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The Dawn of a New Era: The Securities and Exchange Commission Sets its Sights on Initial Coin Offerings 

By Hannah Taylor*

 Though it has been a decade since the advent of cryptoeconomics, U.S. agencies have yet to formulate a comprehensive regulatory scheme to protect consumers and investors.[i] On February 18, 2018, White House cybersecurity coordinator Rob Joyce suggested that new regulations of digital assets were firmly in the inchoate stage because of looming uncertainty in the understanding of the field’s “good ideas and bad ideas”.[ii] Although White House officials may be still be “unravel[ing] the benefits and drawbacks of . . . the bitcoin concept,” large scale investment in cryptoeconomies continues.[iii]

Despite hesitations at the executive level, administrative bodies and the judiciary have been itching to forge new paths on the landscape of crypto-regulation. Among these actors, the Securities and Exchange Commission (“SEC”) in recent weeks has asserted itself at the helm of crypto-regulatory enforcement by taking action against an Initial Coin Offering (“ICO”).

In multiple joint statements at the end of January 2018, the SEC and the U.S. Commodity Futures Trading Commission (CFTC) expressed motivation to “look beyond form” and “examine the substance of the activity” in their regulatory efforts.[iv] Later, ahead of a congressional hearing before the Senate Banking Committee, both the SEC and CFTC issued statements on February 6th about the need for increased oversight with regards to virtual currency.[v] However, the agencies have differing approaches in mind. The CFTC classifies victual currency as a commodity, which would mean “fraud and manipulation involving” cryptocurrencies fall directly under its authority.[vi]  On the other hand, the SEC has pursued regulation of cryptocurrencies as securities.[vii] The SEC reiterated in the 2017 “21(a) Report” that some virtual currencies may qualify as securities under its classification standard “depending on the particular facts and circumstances, without regard to the form of the organization or technology used to effectuate a particular offer or sale.”[viii] Though securities and commodity regulation can work in tandem, this lack of consensus captures the multiple and often conflicting perceptions of how to think about virtual currency and cryptoeconomics on traditional economy.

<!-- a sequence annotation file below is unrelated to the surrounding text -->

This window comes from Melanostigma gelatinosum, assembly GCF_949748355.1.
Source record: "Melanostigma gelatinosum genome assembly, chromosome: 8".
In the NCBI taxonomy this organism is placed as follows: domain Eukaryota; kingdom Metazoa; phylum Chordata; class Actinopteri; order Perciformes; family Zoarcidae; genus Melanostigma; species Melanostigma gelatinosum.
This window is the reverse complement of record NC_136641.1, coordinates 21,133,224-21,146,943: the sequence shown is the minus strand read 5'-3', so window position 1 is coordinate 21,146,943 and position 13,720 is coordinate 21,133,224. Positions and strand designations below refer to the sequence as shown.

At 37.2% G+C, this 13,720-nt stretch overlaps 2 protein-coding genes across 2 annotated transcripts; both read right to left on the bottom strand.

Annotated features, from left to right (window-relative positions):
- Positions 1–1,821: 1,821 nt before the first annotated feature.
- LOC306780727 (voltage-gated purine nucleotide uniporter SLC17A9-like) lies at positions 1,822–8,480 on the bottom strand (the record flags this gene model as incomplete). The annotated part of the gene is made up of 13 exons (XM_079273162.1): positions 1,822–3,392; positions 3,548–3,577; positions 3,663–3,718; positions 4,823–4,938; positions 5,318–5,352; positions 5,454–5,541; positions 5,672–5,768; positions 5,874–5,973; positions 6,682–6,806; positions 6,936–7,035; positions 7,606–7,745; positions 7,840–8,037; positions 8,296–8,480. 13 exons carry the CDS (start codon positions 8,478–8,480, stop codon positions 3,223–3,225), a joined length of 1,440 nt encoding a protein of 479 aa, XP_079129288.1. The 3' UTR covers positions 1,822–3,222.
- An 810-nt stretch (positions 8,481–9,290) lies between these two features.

The SEC has maintained firm resistance to cryptocurrencies by not approving their listing or trading.[ix] On February 21, the SEC charged Jon Montroll (founder of BitFunder) for “operating an unregistered securities exchange and defrauding users of that exchange.”[x] The civil charges offer concrete affirmation of the SEC’s stance that “activities of a national securities exchange, regardless of whether that activity involves digital assets, tokens, or coins, must register with the SEC.”[xi] Furthermore, in conjunction with the SEC’s investigation, the Federal Bureau of Investigation (“FBI”) and the U.S. Justice Department are pursuing criminal charges against the Montroll for defrauding investors on the now defunct exchange platform.[xii]

Historically, the SEC has acted with similar reluctance regarding ICOs by resisting their registration.[xiii] Touted as an unregulated alternative to initial public offerings (“IPOs” where a private company puts shares up for public sale), ICOs use virtual tokens instead of shares to raise capital.

When it comes to regulation of ICOs, the SECs emerges as the clear regulatory leader in light of its recent enforcement actions. For the first time in history of virtual currency, on January 25, 2018, the SEC has seized cryptocurrency believed to be fraudulent.[xiv]